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New and larger costs of monopoly and tariffs

  • James A. Schmitz, Jr.

Fifty-eight years ago, Harberger (1954) estimated that the costs of monopoly, which resulted from misallocation of resources across industries, were trivial. Others showed the same was true for tariffs. This research soon led to the consensus that monopoly costs are of little significance—a consensus that persists to this day. ; This paper reports on a new literature that takes a different approach to the costs of monopoly. It examines the costs of monopoly and tariffs within industries. In particular, it examines the histories of industries in which a monopoly is destroyed (or tariffs greatly reduced) and the industry transitions quickly from monopoly to competition. If there are costs to monopoly and high tariffs within industries, we should be able to see these costs whittled away as the monopoly is destroyed. ; In contrast to the prevailing consensus, this new research has identified significant costs of monopoly. Monopoly (and high tariffs) is shown to significantly lower productivity within establishments. It also leads to misallocation within industry: resources are transferred from high to low productivity establishments. ; From these histories a common theme (or theory) emerges as to why monopoly is costly. When a monopoly is created, “rents” are created. Conflict emerges among shareholders, managers, and employees of the monopoly as they negotiate how to divide these rents. Mechanisms are set up to split the rents. These mechanisms are often means to reduce competition among members of the monopoly. Although the mechanisms divide rents, they also destroy them (by leading to low productivity and misallocation).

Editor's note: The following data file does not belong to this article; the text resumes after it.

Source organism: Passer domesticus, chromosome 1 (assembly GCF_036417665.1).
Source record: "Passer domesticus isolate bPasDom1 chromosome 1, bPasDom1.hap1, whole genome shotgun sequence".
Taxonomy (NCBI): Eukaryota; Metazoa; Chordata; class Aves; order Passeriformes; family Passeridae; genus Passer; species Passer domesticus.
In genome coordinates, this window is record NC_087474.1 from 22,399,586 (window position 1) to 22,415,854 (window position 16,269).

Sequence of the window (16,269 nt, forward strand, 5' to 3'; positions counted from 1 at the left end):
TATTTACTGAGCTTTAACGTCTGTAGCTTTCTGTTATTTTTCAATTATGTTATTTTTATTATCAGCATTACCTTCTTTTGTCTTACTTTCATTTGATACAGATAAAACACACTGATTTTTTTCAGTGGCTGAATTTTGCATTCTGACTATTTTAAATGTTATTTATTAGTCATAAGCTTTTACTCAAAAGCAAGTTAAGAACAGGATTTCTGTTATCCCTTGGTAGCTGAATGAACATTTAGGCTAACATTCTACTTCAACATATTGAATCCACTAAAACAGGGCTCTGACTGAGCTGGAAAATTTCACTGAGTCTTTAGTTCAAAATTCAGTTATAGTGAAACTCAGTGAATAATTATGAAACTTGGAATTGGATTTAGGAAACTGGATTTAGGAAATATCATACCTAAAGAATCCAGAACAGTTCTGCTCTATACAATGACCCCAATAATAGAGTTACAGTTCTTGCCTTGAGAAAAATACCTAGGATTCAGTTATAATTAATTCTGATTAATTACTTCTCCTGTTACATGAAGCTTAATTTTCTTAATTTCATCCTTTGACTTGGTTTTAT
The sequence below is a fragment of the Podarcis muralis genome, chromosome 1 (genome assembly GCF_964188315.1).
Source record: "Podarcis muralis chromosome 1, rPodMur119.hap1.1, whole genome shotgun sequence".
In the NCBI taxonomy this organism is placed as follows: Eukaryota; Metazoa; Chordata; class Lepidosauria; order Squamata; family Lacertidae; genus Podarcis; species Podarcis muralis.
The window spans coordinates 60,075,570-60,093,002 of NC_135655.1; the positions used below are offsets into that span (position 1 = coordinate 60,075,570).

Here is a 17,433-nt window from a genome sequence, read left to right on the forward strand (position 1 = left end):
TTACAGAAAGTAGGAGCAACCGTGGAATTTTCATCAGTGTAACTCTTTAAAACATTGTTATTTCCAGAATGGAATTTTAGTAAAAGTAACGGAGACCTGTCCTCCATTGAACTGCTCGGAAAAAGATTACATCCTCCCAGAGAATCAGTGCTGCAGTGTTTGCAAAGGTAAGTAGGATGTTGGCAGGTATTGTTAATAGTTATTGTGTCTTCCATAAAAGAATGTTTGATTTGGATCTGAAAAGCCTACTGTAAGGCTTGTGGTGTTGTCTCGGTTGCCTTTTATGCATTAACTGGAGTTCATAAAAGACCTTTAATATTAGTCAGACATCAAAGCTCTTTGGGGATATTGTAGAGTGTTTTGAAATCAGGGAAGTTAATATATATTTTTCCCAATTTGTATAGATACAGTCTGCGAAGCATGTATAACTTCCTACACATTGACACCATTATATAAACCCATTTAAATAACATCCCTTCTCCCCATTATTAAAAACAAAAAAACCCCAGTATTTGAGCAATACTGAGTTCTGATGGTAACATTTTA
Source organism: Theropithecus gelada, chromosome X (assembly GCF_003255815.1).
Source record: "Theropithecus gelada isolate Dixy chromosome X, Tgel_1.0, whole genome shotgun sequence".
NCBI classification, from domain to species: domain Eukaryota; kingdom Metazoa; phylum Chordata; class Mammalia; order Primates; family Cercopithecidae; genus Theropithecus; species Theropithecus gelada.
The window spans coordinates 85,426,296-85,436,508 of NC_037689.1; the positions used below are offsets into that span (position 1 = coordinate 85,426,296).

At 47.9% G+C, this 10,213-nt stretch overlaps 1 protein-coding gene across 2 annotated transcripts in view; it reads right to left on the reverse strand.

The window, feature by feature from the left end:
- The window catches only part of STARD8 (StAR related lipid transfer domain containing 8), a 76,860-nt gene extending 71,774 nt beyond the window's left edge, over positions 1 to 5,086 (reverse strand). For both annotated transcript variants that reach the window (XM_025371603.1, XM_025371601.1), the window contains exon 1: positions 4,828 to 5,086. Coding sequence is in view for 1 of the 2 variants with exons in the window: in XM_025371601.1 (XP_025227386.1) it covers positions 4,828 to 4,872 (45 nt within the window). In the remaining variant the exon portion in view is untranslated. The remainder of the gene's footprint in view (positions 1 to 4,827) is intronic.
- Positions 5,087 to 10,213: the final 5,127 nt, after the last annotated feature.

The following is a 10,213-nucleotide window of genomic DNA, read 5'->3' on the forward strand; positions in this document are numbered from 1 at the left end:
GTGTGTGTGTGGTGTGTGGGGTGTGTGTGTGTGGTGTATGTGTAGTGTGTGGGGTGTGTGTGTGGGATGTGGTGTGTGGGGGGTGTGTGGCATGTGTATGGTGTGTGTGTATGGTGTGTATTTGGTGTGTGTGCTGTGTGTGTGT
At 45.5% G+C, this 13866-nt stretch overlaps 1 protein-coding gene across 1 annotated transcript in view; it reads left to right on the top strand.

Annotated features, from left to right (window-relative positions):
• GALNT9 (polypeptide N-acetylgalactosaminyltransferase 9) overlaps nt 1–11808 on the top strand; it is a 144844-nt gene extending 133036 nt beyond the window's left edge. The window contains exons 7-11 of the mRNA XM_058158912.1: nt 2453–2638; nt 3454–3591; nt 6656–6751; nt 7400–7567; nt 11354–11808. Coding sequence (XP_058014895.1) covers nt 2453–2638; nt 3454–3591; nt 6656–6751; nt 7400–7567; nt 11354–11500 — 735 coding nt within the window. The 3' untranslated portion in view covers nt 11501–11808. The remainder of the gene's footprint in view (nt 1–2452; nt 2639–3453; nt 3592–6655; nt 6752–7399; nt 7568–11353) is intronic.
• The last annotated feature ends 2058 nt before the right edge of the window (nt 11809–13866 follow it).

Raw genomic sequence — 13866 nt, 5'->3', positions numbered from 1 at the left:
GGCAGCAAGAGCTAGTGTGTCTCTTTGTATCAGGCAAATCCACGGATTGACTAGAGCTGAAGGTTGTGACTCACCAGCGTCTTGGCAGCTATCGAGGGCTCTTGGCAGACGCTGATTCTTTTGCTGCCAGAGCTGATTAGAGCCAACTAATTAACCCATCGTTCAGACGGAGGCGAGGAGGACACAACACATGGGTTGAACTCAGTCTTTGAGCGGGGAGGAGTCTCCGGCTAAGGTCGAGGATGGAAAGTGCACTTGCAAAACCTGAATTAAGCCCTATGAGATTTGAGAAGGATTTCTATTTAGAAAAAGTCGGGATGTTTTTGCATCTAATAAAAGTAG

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Paper provided by Federal Reserve Bank of Minneapolis in its series Staff Report with number 468.

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Date of creation: 2012
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Handle: RePEc:fip:fedmsr:468
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  1. Chris Edmond, Virgiliu Midrigan, Daniel Yi Xu,, 2012. "Competition, Markups, and the Gains from," Department of Economics - Working Papers Series 1145, The University of Melbourne.
  2. Thomas J. Holmes & Wen-Tai Hsu & Sanghoon Lee, 2013. "Allocative Efficiency, Mark-ups, and the Welfare Gains from Trade," NBER Working Papers 19273, National Bureau of Economic Research, Inc.
  3. Seidmann, Daniel J, 1995. "Organizational Change and Hysteresis in British Manufacturing Industry: A Perspective from the Donovan Commission Report," Economica, London School of Economics and Political Science, vol. 62(248), pages 507-20, November.
  4. Klaus Abbink & Jordi Brandts & Benedikt Herrmann & Henrik Orzen, 2009. "Inter-Group Conflict and Intra-Group Punishment in an Experimental Contest Game," Discussion Papers 2009-03, The Centre for Decision Research and Experimental Economics, School of Economics, University of Nottingham.
  5. McAfee, R Preston & McMillan, John, 1992. "Bidding Rings," American Economic Review, American Economic Association, vol. 82(3), pages 579-99, June.
    • McAfee, R. Preston & McMillan, John., 1990. "Bidding Rings," Working Papers 726, California Institute of Technology, Division of the Humanities and Social Sciences.
  6. Timothy Dunne & Shawn Klimek & James Schmitz, Jr., 2010. "Competition and Productivity: Evidence from the Post WWII U.S. Cement Industry," Working Papers 10-29, Center for Economic Studies, U.S. Census Bureau.
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